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From Left: Rodriguez demonstrated some moves on the set of The Book of Boba Fett; Temuera Morrison stars as the titular bounty hunter with legions of fans and not much backstory (yet). Courtesy of Francois Duhamel/Lucasfilm Ltd; Courtesy Of Lucasfilm Ltd

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For Rodriguez, joining Star Wars has roots going back decades, and his career has intersected with the franchise in unexpected ways. While many genre filmmakers cite The Empire Strikes Back as an influential favorite, Rodriguez was perhaps even more impacted by an hourlong making-of special about Empire that aired on CBS. A 12-year-old Rodriguez taped the special on a VCR and “wore out that tape for years,” he says. “That’s really what got me into filmmaking. Just seeing the craftsmanship the movie took. There’s no CG — it was all models and stop motion. It made me want to go do that stuff.”

Fast-forward to 2001, when Rodriguez was sound mixing Spy Kids at Skywalker Ranch. Since his debut with 1992’s El Mariachi, which he famously shot for just $7,000, the filmmaker has typically worn many hats — IMDb credits him with crew positions ranging from soundtrack composer (on 17 projects) to editor (30 projects) to camera operator (11 projects). When Lucas heard a young filmmaker was mixing his film’s sound himself at the Marin County studio, he invited Rodriguez up to his office for a chat.

“George said, ‘You should check out these digital cameras I’m using’ and showed me some greenscreen tricks — and that’s what got me into shooting digital,” Rodriguez says. “He was a mentor at a stage where I went from doing films like From Dusk Till Dawn and Desperado to doing [the pioneering all-greenscreen-filmed] Sin City.”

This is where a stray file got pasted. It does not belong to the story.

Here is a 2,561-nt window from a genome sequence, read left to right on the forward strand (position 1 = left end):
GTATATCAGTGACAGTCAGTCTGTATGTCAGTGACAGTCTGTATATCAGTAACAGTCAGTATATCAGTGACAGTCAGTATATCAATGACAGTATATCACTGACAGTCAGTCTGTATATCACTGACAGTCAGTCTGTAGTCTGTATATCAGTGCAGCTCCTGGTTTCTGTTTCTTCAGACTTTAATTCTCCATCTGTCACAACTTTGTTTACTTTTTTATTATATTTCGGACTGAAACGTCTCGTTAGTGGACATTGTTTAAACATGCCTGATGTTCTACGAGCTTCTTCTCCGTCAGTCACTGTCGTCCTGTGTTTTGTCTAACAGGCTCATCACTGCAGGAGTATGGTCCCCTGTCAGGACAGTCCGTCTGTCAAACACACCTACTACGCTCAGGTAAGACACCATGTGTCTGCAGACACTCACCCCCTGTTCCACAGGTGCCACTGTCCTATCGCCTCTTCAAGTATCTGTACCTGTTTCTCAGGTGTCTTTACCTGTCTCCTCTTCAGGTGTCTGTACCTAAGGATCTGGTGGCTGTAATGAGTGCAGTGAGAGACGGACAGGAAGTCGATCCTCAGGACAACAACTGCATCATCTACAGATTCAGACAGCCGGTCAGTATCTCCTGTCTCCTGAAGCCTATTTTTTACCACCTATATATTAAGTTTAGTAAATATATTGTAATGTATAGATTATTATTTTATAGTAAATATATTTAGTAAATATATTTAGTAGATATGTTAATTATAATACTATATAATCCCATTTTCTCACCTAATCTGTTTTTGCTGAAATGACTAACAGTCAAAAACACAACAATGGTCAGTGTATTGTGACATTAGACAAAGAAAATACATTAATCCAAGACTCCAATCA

In addition to sharing a love of technical innovation, Lucas and Rodriguez also have in common a sort of insider-outsider status — they strive to make popular films for wide audiences while maintaining their independence and control in hubs far from Hollywood. Rodriguez shoots most of his work in Austin (though Boba Fett was in Los Angeles), helping fuel the region’s production boom.

As Rodriguez tells it, his Lucas-inspired segue into digital filmmaking eventually led to getting hired to direct writer-producer James Cameron’s long-gestating passion project Alita: Battle Angel in 2019, a live-action anime adaptation that was widely praised for its CG work (and became the biggest production ever shot in Texas). “Jon saw Alita and that got me into Mandalorian,” Rodriguez says. “But the only reason I started doing high-tech filmmaking way back when, in Austin of all places, was because of George.”

So, as a certain Sith Lord once intoned, the circle is now complete. Asked if he discussed The Book of Boba Fett with Lucas during shooting, Rodriguez goes still. “I can’t tell you,” he says, and you don’t need Jedi mind powers to figure that one out.

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Rose McGowan and Robert Rodriguez with mentor George Lucas (right) in 2007. E. Charbonneau/WireImage